September 16, 2013
Mr. Dooley long ago said that “th’ Supreme Coort follows th’ election returns.” A corollary to that observation is that the Legislature follows the Supreme Court. Supreme Court cases often inspire bills and this year’s recently concluded legislative session is no exception.
Usually, the Legislature waits for a Supreme Court opinion before acting, but we wrote about the quick response to Supreme Court oral argument questions in the In re Garcia matter. AB 1024, which has now passed and been sent to the Governor, would expressly allow the court to admit to the practice of law “an applicant who is not lawfully present in the United States.”
More typical in its timing is SB 655, which is also now on the Governor’s desk. Seven months ago, the Supreme Court held in Harris v. City of Santa Monica that an employee plaintiff who proves that “unlawful discrimination was a substantial factor motivating a termination of employment” still cannot recover damages “when the employer proves it would have made the same decision absent such discrimination.” SB 655 follows up on Harris by, among other things, defining “substantial motivating factor” and allowing for a civil penalty of up to $25,000 even when there is no right to compensatory damages.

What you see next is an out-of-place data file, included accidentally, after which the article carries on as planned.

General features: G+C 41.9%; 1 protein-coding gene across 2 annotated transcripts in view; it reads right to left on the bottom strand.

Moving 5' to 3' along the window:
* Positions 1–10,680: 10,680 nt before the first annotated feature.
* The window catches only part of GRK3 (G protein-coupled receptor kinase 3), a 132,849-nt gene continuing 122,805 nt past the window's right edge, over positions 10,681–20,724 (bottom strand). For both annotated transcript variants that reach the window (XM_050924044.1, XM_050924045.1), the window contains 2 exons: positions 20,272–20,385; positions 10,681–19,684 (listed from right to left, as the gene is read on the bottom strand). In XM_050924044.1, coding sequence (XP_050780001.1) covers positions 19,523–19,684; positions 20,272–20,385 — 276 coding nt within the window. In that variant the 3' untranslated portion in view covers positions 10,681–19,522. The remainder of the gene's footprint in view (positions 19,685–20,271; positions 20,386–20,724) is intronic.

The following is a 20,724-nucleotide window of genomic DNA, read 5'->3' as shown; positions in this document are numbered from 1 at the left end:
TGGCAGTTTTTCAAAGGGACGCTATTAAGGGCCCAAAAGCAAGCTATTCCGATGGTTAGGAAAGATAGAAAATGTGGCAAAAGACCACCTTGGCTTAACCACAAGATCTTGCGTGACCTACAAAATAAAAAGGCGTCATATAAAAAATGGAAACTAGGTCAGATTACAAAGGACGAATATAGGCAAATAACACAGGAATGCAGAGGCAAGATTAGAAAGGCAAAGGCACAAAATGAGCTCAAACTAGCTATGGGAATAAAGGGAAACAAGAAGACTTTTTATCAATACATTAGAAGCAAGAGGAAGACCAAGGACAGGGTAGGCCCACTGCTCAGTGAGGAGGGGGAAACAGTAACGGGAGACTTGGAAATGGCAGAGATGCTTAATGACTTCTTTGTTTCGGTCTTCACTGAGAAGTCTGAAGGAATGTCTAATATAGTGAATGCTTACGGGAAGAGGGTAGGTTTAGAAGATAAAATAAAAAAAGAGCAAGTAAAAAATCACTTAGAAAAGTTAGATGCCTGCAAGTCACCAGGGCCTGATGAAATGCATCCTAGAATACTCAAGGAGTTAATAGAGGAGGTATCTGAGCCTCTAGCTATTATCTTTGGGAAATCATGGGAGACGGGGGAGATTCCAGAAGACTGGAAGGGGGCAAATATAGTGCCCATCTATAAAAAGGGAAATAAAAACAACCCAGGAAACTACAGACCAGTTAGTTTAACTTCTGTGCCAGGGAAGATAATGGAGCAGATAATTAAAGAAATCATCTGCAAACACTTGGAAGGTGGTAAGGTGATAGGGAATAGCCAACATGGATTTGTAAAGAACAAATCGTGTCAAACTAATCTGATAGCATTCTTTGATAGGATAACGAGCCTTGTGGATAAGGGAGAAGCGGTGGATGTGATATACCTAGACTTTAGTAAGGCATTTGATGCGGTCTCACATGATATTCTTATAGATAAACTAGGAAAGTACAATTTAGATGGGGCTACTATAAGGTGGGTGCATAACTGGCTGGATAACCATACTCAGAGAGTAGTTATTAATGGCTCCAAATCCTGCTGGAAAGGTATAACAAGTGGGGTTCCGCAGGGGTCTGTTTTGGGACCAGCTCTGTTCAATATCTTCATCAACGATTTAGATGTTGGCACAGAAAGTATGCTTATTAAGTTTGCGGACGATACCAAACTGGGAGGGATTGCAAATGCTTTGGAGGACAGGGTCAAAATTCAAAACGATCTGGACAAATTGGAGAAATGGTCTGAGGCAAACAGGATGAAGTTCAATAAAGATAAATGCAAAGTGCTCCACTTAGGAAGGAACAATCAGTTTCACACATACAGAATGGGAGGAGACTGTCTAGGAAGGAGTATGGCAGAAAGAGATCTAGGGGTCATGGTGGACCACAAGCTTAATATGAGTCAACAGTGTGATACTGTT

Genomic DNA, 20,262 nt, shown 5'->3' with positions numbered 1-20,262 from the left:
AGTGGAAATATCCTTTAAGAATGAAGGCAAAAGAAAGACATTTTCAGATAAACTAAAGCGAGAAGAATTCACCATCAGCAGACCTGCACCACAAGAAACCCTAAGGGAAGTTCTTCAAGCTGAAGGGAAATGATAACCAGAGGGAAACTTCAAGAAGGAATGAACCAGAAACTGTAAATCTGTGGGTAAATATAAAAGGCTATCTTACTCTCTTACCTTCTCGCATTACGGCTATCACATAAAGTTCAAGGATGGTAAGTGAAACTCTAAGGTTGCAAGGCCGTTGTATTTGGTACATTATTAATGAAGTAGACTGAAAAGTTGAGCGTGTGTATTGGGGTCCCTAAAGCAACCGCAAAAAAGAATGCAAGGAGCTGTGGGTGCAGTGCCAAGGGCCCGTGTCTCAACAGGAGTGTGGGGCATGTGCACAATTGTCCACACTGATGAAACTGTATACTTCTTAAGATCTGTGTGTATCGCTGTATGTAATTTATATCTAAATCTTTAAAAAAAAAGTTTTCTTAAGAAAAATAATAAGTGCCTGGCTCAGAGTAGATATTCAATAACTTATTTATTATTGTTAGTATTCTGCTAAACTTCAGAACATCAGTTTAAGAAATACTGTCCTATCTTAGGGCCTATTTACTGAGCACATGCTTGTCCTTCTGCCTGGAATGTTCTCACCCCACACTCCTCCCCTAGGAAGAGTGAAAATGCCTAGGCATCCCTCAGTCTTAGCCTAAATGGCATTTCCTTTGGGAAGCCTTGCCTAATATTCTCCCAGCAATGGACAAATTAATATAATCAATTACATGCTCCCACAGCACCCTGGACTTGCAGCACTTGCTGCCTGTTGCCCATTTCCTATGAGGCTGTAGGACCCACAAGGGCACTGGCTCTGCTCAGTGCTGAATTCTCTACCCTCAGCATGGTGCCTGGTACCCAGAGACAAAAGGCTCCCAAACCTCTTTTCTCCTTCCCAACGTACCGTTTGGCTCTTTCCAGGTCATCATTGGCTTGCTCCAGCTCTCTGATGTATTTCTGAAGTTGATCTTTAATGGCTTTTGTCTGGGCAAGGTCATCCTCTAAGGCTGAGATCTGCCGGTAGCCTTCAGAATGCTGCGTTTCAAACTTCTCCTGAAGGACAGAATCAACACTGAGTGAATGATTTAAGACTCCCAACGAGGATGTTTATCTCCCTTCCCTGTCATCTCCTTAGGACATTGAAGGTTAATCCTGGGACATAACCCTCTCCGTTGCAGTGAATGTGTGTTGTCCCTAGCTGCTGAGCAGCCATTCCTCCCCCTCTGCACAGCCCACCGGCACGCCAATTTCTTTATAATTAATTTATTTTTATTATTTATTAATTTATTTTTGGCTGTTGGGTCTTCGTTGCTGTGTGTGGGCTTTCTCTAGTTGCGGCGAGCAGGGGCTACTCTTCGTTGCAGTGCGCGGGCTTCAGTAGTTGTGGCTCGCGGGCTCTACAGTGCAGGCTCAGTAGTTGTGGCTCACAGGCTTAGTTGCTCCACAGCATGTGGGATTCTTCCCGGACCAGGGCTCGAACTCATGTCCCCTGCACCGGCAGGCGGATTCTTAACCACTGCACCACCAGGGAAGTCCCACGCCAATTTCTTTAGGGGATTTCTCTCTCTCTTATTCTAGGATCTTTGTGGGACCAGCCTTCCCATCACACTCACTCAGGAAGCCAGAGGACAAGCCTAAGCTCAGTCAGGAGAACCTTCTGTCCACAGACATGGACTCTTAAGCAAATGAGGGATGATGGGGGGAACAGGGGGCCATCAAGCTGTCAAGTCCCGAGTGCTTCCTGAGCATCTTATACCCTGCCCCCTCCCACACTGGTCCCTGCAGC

Other recent Supreme-Court-inspired legislation awaiting action by the Governor is SB 7, which seeks to blunt the result in last year’s decision in State Building and Construction Trades Council of California, AFL-CIO v. City of Vista. The Supreme Court held there that charter cities can ignore state prevailing-wage law when contracting for public construction projects. Because the court’s opinion was based on an application of state constitutional law, the Legislature can’t reverse the decision by statute. But the Legislature can encourage charter cities to forego their authority to not follow the prevailing-wage law, which is what SB 7 is about. The bill states that its purpose “is to provide a financial incentive for charter cities to require contractors on their municipal construction projects to comply with the state’s prevailing wage law by making these charter cities eligible to receive and use state funding or financial assistance for their construction projects.”
Ladies and gentlemen, your system of checks and balances and separation of powers at work.